Tropic of Cancer (Obelisk Trilogy, Book 1)
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Miller's groundbreaking first novel, banned in Britain for almost thirty years. A penniless and as yet unpublished writer, Henry Miller arrived in Paris in 1930. Leaving behind a disintegrating marriage and an unhappy career in America, he threw himself into the low-life of bohemian Paris with unwavering gusto. A fictional account of Miller's adventures amongst the prostitutes and pimps, the penniless painters and writers of Montparnasse, Tropic of Cancer is an extravagant and rhapsodic hymn to a world of unrivalled eroticism and freedom. Tropic of Cancer's 1934 publication in France was hailed by Samuel Beckett as 'a momentous event in the history of modern writing'. The novel was subsequently banned in the UK and the USA and not released for publication for a further thirty years.
good for my arm.” The next day he borrows a phonograph from the concierge. “You will please teach me to dance, Endree. My stomach is too big.” I am hoping that he will buy a porterhouse steak some day so that I can say to him: “You will please bite it for me, Mister Nonentity. My teeth are not strong!” As I said a moment ago, ever since my arrival he has become extraordinarily meticulous. “Yesterday,” he says, “you made three mistakes, Endree. First, you forgot to close the toilet door and so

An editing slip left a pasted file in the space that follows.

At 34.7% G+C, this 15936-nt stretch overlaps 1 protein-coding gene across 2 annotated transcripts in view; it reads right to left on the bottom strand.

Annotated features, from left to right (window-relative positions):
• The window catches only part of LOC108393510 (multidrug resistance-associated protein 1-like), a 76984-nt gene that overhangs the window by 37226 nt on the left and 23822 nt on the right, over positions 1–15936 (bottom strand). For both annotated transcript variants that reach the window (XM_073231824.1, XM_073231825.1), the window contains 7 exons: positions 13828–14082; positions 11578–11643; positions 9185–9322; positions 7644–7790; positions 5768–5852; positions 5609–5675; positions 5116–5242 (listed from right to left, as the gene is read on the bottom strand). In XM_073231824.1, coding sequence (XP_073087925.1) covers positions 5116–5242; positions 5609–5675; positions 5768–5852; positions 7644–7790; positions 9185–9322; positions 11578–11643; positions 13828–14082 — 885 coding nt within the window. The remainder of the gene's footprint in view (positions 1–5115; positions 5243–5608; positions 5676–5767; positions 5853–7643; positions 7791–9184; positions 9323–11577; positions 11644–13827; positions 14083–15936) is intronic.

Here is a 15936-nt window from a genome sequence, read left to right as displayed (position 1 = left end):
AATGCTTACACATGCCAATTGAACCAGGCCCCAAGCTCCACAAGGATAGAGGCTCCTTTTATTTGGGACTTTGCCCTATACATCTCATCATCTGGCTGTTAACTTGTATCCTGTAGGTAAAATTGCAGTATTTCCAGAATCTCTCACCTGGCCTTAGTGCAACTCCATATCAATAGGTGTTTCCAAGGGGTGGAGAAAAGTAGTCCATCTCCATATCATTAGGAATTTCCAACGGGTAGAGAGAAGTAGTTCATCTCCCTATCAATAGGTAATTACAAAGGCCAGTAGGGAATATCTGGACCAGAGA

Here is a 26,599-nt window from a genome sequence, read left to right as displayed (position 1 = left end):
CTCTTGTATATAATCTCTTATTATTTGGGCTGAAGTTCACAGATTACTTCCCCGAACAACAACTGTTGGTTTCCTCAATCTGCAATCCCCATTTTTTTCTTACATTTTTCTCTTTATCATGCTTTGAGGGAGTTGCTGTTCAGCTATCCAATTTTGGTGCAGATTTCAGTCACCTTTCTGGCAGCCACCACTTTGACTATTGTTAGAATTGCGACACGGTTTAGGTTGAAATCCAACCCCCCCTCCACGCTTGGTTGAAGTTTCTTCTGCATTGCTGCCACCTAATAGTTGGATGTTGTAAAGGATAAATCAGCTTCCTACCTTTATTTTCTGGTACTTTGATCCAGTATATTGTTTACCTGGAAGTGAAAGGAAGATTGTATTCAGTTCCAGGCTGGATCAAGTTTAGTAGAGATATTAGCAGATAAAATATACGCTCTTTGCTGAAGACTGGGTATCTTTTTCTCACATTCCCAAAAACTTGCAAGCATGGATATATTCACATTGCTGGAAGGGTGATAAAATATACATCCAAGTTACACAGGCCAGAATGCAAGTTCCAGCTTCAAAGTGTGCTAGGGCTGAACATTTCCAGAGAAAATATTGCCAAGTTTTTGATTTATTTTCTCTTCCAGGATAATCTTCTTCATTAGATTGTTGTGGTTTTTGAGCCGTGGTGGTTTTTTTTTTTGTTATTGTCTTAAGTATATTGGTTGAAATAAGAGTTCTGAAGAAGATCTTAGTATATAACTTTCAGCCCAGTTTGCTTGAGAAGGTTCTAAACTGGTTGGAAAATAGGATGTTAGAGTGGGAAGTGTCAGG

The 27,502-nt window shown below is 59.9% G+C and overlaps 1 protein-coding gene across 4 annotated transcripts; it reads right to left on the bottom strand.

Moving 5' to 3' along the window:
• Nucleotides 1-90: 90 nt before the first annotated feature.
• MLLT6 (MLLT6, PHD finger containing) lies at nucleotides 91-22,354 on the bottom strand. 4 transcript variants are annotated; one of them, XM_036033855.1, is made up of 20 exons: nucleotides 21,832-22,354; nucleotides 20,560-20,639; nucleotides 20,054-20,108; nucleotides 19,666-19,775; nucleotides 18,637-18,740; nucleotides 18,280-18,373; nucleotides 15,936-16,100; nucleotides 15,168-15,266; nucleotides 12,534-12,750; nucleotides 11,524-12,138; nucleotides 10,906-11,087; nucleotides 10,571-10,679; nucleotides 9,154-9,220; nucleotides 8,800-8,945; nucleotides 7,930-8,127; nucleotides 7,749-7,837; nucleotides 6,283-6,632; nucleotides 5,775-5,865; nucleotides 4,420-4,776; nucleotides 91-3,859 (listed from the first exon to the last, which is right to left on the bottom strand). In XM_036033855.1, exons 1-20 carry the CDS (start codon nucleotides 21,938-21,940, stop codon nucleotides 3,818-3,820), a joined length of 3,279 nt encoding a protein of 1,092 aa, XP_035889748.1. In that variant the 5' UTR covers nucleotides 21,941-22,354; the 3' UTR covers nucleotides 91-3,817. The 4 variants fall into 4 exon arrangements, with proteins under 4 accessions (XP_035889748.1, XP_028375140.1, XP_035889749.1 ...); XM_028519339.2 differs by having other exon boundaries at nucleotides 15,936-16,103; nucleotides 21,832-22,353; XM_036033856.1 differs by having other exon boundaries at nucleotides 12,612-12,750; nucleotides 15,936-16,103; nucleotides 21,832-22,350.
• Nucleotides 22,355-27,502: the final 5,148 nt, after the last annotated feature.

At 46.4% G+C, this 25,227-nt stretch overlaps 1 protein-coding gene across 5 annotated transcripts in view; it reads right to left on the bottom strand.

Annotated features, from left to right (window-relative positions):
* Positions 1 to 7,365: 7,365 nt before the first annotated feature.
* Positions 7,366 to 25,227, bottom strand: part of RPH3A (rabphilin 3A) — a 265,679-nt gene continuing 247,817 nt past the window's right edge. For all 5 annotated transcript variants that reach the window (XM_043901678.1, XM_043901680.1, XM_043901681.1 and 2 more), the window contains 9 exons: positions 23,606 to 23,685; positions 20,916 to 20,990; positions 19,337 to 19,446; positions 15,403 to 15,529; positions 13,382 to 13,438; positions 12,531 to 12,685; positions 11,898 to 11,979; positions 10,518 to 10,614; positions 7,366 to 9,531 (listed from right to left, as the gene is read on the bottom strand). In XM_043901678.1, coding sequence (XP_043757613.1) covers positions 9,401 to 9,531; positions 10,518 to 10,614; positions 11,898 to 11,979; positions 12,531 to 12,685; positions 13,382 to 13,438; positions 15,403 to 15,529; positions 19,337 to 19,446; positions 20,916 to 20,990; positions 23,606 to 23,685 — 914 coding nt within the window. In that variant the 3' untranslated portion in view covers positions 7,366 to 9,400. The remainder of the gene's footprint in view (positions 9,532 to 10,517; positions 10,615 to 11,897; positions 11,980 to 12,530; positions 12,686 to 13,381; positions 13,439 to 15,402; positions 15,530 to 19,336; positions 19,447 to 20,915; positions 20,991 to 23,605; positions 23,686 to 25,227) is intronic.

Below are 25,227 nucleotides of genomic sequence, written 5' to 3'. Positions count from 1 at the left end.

dream from which we never emerged, a dream which the least gesture, the wink of an eye even, will shatter. But more remarkable still is the remembrance that suddenly floats up of an actual dream which occurred only the other night, a dream in which I saw Van Norden in just such a corner as is occupied now by the handle bars, only instead of the handle bars there was a woman crouching with her legs drawn up. I see him standing over the woman with that alert, eager look in his eye which comes when
the sound of water running made it seem so. It was always a cold douche, the toilet. It was real. Before you got inside you had to pass a line of Frenchmen peeling off their clothes. Ugh! but they stank, those devils! And they were well paid for it, too. But there they were, stripped down, some in long underwear, some with beards, most of them pale, skinny rats with lead in their veins. Inside the toilet you could take an inventory of their idle thoughts. The walls were crowded with sketches and
you have such a gentle face … you are so good, etc.” I felt like a saint. When you feel all puffed up inside it isn’t so easy to go to bed right away. You feel as though you ought to atone for such unexpected bursts of goodness. Passing the “Jungle” I caught a glimpse of the dance floor; women with bare backs and ropes of pearls choking them—or so it looked—were wiggling their beautiful bottoms at me. Walked right up to the bar and ordered a coupe of champagne. When the music stopped, a
stopped for a bite. The whores there having a gay time pelting a fat man who had fallen asleep over his meal. He was sound asleep; snoring, in fact, and yet his jaws were working away mechanically. The place was in an uproar. There were shouts of “All aboard!” and then a concerted banging of knives and forks. He opened his eyes for a moment, blinked stupidly, and then his head rolled forward again on his chest. I put the hundred franc bill carefully away in my fob pocket and counted the change.